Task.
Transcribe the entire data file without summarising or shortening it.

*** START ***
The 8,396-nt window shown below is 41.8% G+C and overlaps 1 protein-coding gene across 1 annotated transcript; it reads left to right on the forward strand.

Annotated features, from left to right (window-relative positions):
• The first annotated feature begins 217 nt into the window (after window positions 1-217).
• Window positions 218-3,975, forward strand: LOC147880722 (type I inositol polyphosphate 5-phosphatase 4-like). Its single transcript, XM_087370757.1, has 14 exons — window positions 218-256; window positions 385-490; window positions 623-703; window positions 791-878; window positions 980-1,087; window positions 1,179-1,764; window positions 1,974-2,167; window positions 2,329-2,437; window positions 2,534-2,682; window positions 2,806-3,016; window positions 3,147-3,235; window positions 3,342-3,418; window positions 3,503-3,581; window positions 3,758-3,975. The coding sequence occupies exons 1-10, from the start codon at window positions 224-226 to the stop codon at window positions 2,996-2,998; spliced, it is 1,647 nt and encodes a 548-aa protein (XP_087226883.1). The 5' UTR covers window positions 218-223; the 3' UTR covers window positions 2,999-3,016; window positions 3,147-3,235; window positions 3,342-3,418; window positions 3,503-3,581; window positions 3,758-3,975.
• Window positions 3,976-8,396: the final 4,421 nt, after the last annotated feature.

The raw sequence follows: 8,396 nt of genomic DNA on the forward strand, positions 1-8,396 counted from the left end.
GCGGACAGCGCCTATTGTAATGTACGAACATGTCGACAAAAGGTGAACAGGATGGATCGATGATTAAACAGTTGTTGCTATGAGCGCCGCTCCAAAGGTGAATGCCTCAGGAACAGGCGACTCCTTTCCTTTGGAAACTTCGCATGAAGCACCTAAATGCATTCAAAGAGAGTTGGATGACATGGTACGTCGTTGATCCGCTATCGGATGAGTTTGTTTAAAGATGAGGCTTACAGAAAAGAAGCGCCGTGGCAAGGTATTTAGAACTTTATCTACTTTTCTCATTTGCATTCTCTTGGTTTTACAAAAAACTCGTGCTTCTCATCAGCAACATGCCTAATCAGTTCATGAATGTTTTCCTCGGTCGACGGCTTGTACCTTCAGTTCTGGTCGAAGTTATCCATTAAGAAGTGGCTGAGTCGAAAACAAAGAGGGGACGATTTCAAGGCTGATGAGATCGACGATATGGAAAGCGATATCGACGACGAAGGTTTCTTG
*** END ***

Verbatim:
The 8,396-nt window shown below is 41.8% G+C and overlaps 1 protein-coding gene across 1 annotated transcript; it reads left to right on the forward strand.

Annotated features, from left to right (window-relative positions):
• The first annotated feature begins 217 nt into the window (after window positions 1-217).
• Window positions 218-3,975, forward strand: LOC147880722 (type I inositol polyphosphate 5-phosphatase 4-like). Its single transcript, XM_087370757.1, has 14 exons — window positions 218-256; window positions 385-490; window positions 623-703; window positions 791-878; window positions 980-1,087; window positions 1,179-1,764; window positions 1,974-2,167; window positions 2,329-2,437; window positions 2,534-2,682; window positions 2,806-3,016; window positions 3,147-3,235; window positions 3,342-3,418; window positions 3,503-3,581; window positions 3,758-3,975. The coding sequence occupies exons 1-10, from the start codon at window positions 224-226 to the stop codon at window positions 2,996-2,998; spliced, it is 1,647 nt and encodes a 548-aa protein (XP_087226883.1). The 5' UTR covers window positions 218-223; the 3' UTR covers window positions 2,999-3,016; window positions 3,147-3,235; window positions 3,342-3,418; window positions 3,503-3,581; window positions 3,758-3,975.
• Window positions 3,976-8,396: the final 4,421 nt, after the last annotated feature.

The raw sequence follows: 8,396 nt of genomic DNA on the forward strand, positions 1-8,396 counted from the left end.
GCGGACAGCGCCTATTGTAATGTACGAACATGTCGACAAAAGGTGAACAGGATGGATCGATGATTAAACAGTTGTTGCTATGAGCGCCGCTCCAAAGGTGAATGCCTCAGGAACAGGCGACTCCTTTCCTTTGGAAACTTCGCATGAAGCACCTAAATGCATTCAAAGAGAGTTGGATGACATGGTACGTCGTTGATCCGCTATCGGATGAGTTTGTTTAAAGATGAGGCTTACAGAAAAGAAGCGCCGTGGCAAGGTATTTAGAACTTTATCTACTTTTCTCATTTGCATTCTCTTGGTTTTACAAAAAACTCGTGCTTCTCATCAGCAACATGCCTAATCAGTTCATGAATGTTTTCCTCGGTCGACGGCTTGTACCTTCAGTTCTGGTCGAAGTTATCCATTAAGAAGTGGCTGAGTCGAAAACAAAGAGGGGACGATTTCAAGGCTGATGAGATCGACGATATGGAAAGCGATATCGACGACGAAGGTTTCTTG